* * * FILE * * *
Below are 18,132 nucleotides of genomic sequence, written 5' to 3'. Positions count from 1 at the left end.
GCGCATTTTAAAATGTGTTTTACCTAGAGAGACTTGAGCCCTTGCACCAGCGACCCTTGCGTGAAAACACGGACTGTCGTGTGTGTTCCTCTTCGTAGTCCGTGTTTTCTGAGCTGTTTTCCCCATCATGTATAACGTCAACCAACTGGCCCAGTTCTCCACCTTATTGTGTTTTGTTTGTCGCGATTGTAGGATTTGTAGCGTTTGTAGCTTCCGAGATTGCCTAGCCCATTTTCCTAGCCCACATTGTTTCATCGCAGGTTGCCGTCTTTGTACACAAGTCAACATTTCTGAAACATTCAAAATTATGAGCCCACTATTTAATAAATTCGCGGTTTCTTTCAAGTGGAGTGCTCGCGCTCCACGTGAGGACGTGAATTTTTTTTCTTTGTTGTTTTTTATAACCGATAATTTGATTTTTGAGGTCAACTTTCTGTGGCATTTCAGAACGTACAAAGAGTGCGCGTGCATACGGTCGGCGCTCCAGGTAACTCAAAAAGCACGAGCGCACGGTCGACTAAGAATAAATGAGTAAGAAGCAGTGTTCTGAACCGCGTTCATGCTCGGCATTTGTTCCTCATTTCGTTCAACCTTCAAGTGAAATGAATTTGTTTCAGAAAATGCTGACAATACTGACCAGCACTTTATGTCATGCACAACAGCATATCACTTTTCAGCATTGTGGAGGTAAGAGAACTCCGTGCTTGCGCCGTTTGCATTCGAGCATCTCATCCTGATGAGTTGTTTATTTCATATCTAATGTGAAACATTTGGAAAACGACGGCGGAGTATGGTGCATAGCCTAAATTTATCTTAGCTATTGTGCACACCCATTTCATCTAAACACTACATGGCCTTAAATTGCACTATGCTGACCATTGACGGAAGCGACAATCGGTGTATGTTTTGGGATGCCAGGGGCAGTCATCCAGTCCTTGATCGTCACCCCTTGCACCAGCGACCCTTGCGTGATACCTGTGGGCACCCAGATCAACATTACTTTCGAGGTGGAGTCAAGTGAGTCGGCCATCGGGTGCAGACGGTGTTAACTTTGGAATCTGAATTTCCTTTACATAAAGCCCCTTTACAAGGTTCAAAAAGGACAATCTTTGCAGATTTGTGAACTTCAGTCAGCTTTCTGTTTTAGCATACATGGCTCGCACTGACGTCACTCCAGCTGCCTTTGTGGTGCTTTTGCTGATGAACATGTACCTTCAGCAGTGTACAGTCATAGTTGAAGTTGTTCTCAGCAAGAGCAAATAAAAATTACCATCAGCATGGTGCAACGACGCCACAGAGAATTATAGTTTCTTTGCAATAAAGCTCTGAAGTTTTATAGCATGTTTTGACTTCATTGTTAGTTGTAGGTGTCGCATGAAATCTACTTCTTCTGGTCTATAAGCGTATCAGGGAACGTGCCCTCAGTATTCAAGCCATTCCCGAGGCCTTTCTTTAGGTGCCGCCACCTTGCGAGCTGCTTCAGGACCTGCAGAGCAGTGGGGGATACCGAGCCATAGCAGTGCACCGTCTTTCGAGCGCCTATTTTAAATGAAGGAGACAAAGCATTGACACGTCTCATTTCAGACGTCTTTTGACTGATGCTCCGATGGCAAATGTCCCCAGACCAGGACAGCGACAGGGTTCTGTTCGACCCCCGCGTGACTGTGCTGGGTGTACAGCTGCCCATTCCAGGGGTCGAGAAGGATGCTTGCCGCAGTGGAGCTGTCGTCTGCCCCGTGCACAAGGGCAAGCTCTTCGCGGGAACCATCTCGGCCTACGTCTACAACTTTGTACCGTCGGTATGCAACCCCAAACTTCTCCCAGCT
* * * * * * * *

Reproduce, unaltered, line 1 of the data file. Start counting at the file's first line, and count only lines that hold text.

Below are 18,132 nucleotides of genomic sequence, written 5' to 3'. Positions count from 1 at the left end.